The World Health Organisation says that the “most effective way to prevent hospitalisation and severe Covid-19 and influenza is vaccination with both vaccines”.

What are the symptoms?

Common signs of the flu and Covid-19 are similar, and include symptoms like a cough, runny nose, sore throat, fever, headache and fatigue.

The World Health Organisation advises that you can avoid both the flu and Covid-19 by using the same protective measures, such as maintaining social distancing, wearing a face covering, avoiding crowds and poorly ventilated areas, washing hands frequently and avoiding touching your eyes, nose and mouth.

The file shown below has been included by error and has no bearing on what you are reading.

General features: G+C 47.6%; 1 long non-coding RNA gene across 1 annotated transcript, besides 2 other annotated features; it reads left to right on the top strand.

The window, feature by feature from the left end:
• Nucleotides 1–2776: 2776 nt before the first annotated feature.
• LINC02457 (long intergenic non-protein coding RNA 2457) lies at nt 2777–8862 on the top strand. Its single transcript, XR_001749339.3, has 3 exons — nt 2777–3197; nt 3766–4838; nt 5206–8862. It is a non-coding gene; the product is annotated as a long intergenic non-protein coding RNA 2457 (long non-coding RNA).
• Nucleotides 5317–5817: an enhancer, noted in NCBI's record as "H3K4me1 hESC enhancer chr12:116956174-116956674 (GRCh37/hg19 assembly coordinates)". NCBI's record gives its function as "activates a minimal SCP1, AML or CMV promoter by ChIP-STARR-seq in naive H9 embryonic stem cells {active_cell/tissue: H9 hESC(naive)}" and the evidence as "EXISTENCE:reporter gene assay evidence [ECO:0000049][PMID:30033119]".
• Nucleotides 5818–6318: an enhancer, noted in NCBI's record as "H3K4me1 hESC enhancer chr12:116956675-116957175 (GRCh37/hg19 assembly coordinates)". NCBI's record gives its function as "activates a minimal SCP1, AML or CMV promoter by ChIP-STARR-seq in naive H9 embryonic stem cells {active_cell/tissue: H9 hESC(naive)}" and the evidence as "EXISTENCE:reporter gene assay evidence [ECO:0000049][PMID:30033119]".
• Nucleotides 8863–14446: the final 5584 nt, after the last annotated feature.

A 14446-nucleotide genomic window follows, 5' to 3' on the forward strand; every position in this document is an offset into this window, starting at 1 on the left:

How do I get a flu jab in the UK?

As well as booster vaccines, a flu jab programme has rolled out across the UK in a bid to get as many people protected against the flu.

Ministers have said this year is set to be the UK’s largest flu vaccination programme in history.

A free flu vaccine is available to those who:

  • Are 50 and over
  • Have certain health conditions
  • Are pregnant
  • Are in long-stay residential care
  • Receive a carer’s allowance, or are the main carer for an older or disable person who may be at risk if you get sick 
  • Frontline health or social care workers 

Jabs are also being offered to all children in primary school and all children in school years seven to 11 in secondary school, children aged two and three, unpaid carers, and close contacts of immunocompromised individuals.

Are you eligible for a free vaccine for the flu? (Photo: LINDSEY PARNABY/AFP via Getty Images)